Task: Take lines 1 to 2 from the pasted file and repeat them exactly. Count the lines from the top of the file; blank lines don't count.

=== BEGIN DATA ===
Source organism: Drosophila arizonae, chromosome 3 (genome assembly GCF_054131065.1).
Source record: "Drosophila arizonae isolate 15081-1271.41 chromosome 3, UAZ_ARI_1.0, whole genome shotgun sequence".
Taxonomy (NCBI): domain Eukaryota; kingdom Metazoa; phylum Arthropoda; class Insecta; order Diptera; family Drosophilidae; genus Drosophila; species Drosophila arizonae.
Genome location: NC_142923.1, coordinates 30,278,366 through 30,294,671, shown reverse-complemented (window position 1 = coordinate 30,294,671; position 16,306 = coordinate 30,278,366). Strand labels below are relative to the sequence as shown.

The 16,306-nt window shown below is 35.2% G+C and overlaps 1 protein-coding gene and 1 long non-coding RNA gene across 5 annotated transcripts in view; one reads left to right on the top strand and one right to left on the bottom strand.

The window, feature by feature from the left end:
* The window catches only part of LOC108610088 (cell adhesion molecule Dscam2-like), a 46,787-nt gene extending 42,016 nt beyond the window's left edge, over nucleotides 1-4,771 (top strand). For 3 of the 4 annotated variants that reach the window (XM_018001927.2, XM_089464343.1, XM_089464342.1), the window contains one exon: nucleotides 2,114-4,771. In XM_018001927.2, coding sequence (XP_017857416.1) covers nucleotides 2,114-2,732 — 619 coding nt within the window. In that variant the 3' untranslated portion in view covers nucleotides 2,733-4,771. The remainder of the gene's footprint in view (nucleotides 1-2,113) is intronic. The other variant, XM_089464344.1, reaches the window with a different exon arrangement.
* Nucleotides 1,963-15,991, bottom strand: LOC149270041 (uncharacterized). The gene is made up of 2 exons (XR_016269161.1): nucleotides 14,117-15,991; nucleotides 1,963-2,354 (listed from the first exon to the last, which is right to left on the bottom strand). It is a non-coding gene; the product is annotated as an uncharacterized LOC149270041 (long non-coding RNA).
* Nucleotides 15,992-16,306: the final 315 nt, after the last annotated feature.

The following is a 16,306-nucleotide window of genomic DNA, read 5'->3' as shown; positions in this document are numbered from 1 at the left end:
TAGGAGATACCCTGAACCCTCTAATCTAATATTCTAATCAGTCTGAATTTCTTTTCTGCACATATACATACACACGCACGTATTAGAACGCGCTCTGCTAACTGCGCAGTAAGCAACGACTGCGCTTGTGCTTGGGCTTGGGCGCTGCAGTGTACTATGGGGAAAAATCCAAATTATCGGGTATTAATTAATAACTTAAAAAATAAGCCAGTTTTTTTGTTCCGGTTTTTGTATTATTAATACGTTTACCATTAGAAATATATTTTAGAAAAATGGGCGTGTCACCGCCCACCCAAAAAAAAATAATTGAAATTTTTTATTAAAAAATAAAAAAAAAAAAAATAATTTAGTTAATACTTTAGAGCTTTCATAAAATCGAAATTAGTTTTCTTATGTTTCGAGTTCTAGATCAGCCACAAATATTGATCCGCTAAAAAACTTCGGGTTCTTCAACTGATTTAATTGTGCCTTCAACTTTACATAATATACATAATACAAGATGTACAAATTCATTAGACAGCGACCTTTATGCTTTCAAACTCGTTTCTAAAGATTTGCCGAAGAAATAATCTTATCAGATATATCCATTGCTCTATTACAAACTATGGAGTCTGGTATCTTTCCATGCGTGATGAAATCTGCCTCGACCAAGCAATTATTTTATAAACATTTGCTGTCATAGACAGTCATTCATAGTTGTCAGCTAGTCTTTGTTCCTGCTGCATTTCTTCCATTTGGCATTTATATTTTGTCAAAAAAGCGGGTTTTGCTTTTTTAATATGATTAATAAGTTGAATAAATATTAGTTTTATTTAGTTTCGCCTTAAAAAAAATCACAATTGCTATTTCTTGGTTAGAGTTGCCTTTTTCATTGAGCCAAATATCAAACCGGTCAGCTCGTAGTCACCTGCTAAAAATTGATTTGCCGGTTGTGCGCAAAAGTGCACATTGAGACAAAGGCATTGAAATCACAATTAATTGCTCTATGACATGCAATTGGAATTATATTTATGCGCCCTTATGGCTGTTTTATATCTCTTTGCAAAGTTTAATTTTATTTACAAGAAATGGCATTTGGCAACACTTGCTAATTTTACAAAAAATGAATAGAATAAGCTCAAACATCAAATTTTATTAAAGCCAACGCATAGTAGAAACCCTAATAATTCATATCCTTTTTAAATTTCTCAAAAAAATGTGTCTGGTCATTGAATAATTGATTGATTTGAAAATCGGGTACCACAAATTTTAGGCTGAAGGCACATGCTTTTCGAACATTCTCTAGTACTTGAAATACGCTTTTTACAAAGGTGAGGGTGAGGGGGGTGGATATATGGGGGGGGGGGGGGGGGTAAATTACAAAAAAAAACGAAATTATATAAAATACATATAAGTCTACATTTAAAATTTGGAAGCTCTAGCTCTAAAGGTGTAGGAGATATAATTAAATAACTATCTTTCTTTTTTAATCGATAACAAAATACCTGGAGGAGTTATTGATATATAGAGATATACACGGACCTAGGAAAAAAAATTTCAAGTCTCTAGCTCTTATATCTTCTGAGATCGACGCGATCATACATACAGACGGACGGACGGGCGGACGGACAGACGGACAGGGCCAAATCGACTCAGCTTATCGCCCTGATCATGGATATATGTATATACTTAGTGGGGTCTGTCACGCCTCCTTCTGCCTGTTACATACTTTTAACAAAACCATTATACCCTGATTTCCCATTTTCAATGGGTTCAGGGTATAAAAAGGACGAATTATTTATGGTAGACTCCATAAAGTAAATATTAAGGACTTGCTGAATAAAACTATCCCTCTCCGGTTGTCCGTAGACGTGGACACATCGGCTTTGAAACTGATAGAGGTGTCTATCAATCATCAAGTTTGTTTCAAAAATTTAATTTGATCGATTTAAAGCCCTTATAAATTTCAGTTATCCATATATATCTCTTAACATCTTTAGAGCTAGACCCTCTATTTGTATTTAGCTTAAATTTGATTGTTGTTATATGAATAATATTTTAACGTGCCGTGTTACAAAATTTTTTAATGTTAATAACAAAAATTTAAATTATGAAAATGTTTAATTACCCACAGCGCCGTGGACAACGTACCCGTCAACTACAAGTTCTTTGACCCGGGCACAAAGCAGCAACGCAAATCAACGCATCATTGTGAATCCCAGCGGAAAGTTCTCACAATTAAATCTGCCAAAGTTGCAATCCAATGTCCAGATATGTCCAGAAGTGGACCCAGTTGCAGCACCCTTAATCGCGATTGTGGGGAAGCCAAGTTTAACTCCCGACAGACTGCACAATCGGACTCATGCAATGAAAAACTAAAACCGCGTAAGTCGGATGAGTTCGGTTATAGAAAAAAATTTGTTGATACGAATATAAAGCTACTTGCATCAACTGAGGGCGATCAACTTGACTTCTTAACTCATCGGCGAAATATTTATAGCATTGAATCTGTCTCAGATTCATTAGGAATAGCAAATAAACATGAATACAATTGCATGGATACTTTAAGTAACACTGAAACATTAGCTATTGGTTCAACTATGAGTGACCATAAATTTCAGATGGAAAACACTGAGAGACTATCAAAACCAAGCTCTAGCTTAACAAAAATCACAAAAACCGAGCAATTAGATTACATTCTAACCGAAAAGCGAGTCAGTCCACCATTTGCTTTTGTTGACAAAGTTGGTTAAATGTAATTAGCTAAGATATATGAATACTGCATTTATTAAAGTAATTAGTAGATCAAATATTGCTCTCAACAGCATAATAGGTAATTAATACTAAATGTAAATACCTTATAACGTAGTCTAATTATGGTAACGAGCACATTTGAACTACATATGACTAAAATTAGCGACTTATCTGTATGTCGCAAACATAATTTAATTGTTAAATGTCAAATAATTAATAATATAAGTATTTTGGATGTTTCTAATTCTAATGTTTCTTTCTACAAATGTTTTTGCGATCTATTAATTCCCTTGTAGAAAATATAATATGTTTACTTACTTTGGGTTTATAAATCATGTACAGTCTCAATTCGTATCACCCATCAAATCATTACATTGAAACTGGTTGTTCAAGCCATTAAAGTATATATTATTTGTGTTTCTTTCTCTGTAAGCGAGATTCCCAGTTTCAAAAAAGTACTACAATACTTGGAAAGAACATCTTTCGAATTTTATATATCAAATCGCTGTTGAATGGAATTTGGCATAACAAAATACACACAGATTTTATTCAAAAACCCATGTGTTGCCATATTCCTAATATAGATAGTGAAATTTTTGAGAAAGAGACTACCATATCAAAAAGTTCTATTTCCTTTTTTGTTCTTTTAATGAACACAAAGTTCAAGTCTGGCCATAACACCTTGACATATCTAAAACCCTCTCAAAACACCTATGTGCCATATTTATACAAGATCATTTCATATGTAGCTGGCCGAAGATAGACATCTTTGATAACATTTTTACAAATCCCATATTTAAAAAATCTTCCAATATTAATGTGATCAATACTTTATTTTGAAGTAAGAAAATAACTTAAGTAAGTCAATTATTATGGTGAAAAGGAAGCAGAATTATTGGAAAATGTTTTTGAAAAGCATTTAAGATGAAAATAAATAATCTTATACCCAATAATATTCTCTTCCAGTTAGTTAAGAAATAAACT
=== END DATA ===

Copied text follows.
Source organism: Drosophila arizonae, chromosome 3 (genome assembly GCF_054131065.1).
Source record: "Drosophila arizonae isolate 15081-1271.41 chromosome 3, UAZ_ARI_1.0, whole genome shotgun sequence".